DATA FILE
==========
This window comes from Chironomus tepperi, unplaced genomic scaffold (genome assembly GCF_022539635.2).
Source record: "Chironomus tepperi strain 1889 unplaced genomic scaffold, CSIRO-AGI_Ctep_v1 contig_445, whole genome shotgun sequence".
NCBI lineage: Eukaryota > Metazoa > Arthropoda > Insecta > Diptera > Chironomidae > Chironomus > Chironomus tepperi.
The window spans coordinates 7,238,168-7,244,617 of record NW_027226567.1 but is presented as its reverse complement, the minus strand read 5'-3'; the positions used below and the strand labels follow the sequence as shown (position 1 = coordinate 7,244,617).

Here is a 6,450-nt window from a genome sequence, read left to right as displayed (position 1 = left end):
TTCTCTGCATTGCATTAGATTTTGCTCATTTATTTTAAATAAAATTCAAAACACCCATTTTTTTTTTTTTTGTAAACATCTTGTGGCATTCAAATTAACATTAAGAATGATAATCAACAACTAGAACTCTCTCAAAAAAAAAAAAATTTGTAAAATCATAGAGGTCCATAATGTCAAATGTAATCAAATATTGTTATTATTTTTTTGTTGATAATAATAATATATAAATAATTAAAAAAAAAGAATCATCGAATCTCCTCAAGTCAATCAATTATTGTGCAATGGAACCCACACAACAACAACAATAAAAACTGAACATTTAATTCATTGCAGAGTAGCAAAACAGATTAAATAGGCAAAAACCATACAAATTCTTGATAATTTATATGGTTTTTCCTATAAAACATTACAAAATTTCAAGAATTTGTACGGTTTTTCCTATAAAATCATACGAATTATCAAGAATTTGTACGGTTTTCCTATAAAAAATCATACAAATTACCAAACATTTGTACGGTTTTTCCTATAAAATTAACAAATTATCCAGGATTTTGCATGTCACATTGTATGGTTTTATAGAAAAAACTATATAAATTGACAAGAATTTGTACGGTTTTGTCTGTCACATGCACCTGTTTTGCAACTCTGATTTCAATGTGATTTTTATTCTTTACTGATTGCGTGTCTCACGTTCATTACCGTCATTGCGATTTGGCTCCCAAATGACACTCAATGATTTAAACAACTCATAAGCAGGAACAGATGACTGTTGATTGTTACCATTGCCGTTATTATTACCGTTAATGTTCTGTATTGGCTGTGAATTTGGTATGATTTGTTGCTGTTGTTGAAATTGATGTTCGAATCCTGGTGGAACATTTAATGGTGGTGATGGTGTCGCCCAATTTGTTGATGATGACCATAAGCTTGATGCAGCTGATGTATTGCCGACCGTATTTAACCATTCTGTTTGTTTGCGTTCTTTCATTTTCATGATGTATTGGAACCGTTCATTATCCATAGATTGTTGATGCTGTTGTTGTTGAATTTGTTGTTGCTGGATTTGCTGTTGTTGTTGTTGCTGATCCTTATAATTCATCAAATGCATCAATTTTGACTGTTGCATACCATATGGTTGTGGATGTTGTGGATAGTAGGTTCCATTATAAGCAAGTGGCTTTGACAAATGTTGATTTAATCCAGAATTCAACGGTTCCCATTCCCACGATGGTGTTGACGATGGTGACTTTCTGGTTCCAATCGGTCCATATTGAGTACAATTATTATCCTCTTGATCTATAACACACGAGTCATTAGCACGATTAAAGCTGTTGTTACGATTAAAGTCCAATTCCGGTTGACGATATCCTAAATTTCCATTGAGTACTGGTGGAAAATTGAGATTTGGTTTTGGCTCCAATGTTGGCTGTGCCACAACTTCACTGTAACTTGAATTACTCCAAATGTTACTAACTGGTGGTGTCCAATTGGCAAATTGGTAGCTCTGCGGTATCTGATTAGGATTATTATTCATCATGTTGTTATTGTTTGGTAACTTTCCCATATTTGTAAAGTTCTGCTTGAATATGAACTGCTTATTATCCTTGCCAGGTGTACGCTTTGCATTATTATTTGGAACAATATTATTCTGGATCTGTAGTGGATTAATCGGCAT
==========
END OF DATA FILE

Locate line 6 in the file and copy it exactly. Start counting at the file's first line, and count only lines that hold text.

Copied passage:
TTCTCTGCATTGCATTAGATTTTGCTCATTTATTTTAAATAAAATTCAAAACACCCATTTTTTTTTTTTTTGTAAACATCTTGTGGCATTCAAATTAACATTAAGAATGATAATCAACAACTAGAACTCTCTCAAAAAAAAAAAAATTTGTAAAATCATAGAGGTCCATAATGTCAAATGTAATCAAATATTGTTATTATTTTTTTGTTGATAATAATAATATATAAATAATTAAAAAAAAAGAATCATCGAATCTCCTCAAGTCAATCAATTATTGTGCAATGGAACCCACACAACAACAACAATAAAAACTGAACATTTAATTCATTGCAGAGTAGCAAAACAGATTAAATAGGCAAAAACCATACAAATTCTTGATAATTTATATGGTTTTTCCTATAAAACATTACAAAATTTCAAGAATTTGTACGGTTTTTCCTATAAAATCATACGAATTATCAAGAATTTGTACGGTTTTCCTATAAAAAATCATACAAATTACCAAACATTTGTACGGTTTTTCCTATAAAATTAACAAATTATCCAGGATTTTGCATGTCACATTGTATGGTTTTATAGAAAAAACTATATAAATTGACAAGAATTTGTACGGTTTTGTCTGTCACATGCACCTGTTTTGCAACTCTGATTTCAATGTGATTTTTATTCTTTACTGATTGCGTGTCTCACGTTCATTACCGTCATTGCGATTTGGCTCCCAAATGACACTCAATGATTTAAACAACTCATAAGCAGGAACAGATGACTGTTGATTGTTACCATTGCCGTTATTATTACCGTTAATGTTCTGTATTGGCTGTGAATTTGGTATGATTTGTTGCTGTTGTTGAAATTGATGTTCGAATCCTGGTGGAACATTTAATGGTGGTGATGGTGTCGCCCAATTTGTTGATGATGACCATAAGCTTGATGCAGCTGATGTATTGCCGACCGTATTTAACCATTCTGTTTGTTTGCGTTCTTTCATTTTCATGATGTATTGGAACCGTTCATTATCCATAGATTGTTGATGCTGTTGTTGTTGAATTTGTTGTTGCTGGATTTGCTGTTGTTGTTGTTGCTGATCCTTATAATTCATCAAATGCATCAATTTTGACTGTTGCATACCATATGGTTGTGGATGTTGTGGATAGTAGGTTCCATTATAAGCAAGTGGCTTTGACAAATGTTGATTTAATCCAGAATTCAACGGTTCCCATTCCCACGATGGTGTTGACGATGGTGACTTTCTGGTTCCAATCGGTCCATATTGAGTACAATTATTATCCTCTTGATCTATAACACACGAGTCATTAGCACGATTAAAGCTGTTGTTACGATTAAAGTCCAATTCCGGTTGACGATATCCTAAATTTCCATTGAGTACTGGTGGAAAATTGAGATTTGGTTTTGGCTCCAATGTTGGCTGTGCCACAACTTCACTGTAACTTGAATTACTCCAAATGTTACTAACTGGTGGTGTCCAATTGGCAAATTGGTAGCTCTGCGGTATCTGATTAGGATTATTATTCATCATGTTGTTATTGTTTGGTAACTTTCCCATATTTGTAAAGTTCTGCTTGAATATGAACTGCTTATTATCCTTGCCAGGTGTACGCTTTGCATTATTATTTGGAACAATATTATTCTGGATCTGTAGTGGATTAATCGGCAT